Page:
The product box logo for USB 2.0 compliant devices.
The USB controller can identify up to 127 devices (meaning there are 128 device IDs and the controller claims one ID). These devices are connected in a star topology through dedicated USB hubs.
USB will only work in the presence of a functioning bus host controller which coordinates all devices and traffic on the bus. Devices function in a "speak-when-spoken-to" mode. They only transmit when a host controller requests it.
USB features an "A" connector and socket/receptacle. The PC's host controllers have the "A" receptacle that is flat and narrow. The external devices feature a "B" receptacle that is more square. A USB cable from host controller to external device then has an "A" connector on one end and a "B" connector on the other. This is done because the cable has four wires: 1. +5VDC power (red), 2. -Data (white), 3. +Data (green), and 4. Ground (black). A fifth wire is sometimes encountered and is attached to the shield surrounding the 4 inner wires. If you plugged a straight through cable from one PC to another you would be connecting +5VDC to Ground in both directions, short circuiting both PCs which would result in rising columns of smoke from both of them! This is why the ends of the cables have different connectors, making sure that you will not inadvertantly try such a thing.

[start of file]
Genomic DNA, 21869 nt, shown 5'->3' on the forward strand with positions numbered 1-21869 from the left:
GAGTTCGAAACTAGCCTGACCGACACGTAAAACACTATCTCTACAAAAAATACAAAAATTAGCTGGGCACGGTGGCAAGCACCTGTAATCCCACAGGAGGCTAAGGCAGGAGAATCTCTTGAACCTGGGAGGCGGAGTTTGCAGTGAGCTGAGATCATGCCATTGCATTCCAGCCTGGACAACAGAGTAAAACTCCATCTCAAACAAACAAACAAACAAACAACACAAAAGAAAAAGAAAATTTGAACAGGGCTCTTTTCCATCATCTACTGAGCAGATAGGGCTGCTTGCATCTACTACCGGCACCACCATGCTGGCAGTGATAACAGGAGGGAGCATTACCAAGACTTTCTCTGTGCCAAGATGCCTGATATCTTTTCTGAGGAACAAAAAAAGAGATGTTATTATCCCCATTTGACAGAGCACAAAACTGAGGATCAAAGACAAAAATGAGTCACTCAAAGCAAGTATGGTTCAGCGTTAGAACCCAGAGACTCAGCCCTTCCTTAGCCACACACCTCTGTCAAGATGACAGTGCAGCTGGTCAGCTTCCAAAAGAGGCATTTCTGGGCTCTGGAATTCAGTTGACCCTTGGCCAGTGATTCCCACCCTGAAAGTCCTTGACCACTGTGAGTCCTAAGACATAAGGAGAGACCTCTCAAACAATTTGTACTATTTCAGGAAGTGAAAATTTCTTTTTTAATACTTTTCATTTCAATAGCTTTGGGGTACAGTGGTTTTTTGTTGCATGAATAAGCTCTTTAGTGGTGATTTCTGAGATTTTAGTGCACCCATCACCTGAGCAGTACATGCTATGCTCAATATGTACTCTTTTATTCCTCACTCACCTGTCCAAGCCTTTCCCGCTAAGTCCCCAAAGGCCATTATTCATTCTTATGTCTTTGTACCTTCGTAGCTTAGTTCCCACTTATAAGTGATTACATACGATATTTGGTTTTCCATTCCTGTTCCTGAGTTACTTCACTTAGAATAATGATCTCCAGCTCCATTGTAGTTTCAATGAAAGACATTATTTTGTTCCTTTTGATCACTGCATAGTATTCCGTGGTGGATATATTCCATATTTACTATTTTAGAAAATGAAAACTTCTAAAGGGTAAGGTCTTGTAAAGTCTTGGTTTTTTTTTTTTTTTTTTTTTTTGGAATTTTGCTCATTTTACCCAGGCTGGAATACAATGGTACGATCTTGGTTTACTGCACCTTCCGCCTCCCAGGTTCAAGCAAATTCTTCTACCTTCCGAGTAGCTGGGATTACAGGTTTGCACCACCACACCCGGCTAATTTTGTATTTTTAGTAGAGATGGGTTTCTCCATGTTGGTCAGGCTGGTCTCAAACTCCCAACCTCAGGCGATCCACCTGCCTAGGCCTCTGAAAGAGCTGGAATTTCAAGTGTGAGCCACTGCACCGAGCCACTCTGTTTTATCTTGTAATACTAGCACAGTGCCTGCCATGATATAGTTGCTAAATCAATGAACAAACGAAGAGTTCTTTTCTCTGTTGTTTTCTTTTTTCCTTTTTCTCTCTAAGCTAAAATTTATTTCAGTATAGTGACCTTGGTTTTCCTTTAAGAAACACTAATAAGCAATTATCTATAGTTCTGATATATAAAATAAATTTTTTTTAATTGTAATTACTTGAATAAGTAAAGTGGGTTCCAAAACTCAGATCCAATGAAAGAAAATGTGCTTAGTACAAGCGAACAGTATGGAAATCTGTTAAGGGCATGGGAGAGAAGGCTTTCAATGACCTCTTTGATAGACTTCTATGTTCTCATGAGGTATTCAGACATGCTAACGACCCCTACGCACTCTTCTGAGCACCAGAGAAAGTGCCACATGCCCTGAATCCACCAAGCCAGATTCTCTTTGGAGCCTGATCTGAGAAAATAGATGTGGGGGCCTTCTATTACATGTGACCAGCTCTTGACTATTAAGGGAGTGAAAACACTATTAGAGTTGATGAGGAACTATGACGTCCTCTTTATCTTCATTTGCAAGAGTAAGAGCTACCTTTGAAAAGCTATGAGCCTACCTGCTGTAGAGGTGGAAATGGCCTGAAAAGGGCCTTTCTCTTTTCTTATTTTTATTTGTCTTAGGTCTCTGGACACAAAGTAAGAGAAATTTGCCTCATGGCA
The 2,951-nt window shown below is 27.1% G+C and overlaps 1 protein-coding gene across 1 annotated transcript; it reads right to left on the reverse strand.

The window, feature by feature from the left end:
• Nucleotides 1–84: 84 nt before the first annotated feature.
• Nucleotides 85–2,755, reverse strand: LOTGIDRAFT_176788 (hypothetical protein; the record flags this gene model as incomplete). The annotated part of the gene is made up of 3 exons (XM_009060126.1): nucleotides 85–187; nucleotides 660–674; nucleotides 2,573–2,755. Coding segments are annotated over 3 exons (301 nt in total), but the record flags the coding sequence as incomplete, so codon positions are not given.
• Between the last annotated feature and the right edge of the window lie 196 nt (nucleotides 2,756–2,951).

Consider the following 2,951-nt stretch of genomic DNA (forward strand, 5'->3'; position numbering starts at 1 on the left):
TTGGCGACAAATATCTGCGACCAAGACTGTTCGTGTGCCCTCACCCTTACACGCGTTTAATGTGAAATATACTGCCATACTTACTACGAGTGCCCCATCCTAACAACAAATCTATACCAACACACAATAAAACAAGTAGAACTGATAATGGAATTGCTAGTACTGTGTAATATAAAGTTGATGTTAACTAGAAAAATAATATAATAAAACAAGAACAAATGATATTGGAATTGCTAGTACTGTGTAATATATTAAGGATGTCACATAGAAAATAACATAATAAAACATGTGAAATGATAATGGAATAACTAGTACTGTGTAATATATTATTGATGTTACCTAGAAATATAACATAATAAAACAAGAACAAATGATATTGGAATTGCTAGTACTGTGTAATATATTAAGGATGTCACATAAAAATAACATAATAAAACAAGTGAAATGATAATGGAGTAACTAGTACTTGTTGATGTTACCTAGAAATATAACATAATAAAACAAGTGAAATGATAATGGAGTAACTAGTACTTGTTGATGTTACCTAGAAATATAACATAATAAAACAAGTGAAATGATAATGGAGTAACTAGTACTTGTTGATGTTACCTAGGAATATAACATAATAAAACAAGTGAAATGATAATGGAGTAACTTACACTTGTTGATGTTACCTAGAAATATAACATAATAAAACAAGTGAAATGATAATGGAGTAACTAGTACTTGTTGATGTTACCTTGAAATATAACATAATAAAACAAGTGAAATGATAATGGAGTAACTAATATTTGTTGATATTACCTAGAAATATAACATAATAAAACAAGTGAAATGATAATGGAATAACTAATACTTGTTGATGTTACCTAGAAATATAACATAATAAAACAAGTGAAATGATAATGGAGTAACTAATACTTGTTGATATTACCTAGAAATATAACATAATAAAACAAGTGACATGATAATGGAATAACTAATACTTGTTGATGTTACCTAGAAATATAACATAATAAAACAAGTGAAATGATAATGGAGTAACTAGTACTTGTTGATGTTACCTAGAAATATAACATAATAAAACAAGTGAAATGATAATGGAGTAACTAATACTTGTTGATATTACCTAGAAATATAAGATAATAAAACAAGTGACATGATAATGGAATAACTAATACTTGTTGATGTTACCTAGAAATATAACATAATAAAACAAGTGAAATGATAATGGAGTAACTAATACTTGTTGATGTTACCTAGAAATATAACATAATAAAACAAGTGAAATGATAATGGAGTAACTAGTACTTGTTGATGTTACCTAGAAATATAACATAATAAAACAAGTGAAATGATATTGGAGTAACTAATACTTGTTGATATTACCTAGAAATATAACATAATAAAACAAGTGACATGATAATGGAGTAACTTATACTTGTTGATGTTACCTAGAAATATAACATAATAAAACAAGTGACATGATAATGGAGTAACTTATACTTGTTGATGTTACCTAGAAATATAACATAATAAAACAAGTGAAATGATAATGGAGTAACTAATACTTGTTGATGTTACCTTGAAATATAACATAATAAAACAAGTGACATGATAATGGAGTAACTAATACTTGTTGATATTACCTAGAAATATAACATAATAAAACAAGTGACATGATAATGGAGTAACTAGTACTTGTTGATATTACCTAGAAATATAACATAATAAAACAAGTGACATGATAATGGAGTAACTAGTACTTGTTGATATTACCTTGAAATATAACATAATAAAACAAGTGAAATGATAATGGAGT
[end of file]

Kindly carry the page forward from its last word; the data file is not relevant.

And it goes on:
USB devices may only pull 100mA of current through the USB cable from the controller source at start up. They may request increases in 100mA increments up to a maximum of 500mA. Devices attached to a USB hub may only request 400mA. This may cause some devices to malfunction when attached to hubs that work fine when plugged directly into the host controller's port.
Standard USB Connector ends of an external USB cable:
"A" Male on the left and
"B" Male on the right
USB Connector ends of an internal USB Motherboard Expansion Slot Adapter:
Two 4-pin IDC with ninth key pin (yellow connector) on the left and "A" Female on the right
(the other connectors are 4-pin FireWire -small and black- and 6-pin FireWire)
Standard USB Connector ends of an external USB cable:
"A" Male on the left and
5-pin "mini-B" Male on the right
Standard USB Connector ends of an external USB cable:
"A" Male on the right and
4-pin "mini-B" Male on the left
Standard USB Connector ends of a 5-in-1 cable adapter USB cable:
Of particular interest is the "mini-A" in the center and
the "A" Female on the right
Powered USB, based on the USB PlusPower speification addendum to the USB 2.0 Specification allows devices to use up to 6A at either 5VDC, 12VDC, or 24VDC. This is a lot of wattage. Most standard USB cables would not be recommended and the devices may not function due to a standard USB host controller's inability to recognize their high powered requests. This technology is seen most frequently in modern Point-Of-Sale hardware such as check out line laser bar code readers.
Host controller's themselves come in three forms: OHCI - Open Host Controller Interface developed jointly by Compaq, National Seminconductor and Microsoft. UHCI - Universal Host Controller Interface developed by Intel and EHCI - Enhanced Host Controller Interface which is the single backwards compatible USB 2.0 capable host controller. All USB devices are required to work with OHCI and UHCI devices. USB 2.0 capable devices are required to work with all three. All modern drivers can recognize and work with any of the three but older drivers may not work with certain host controllers.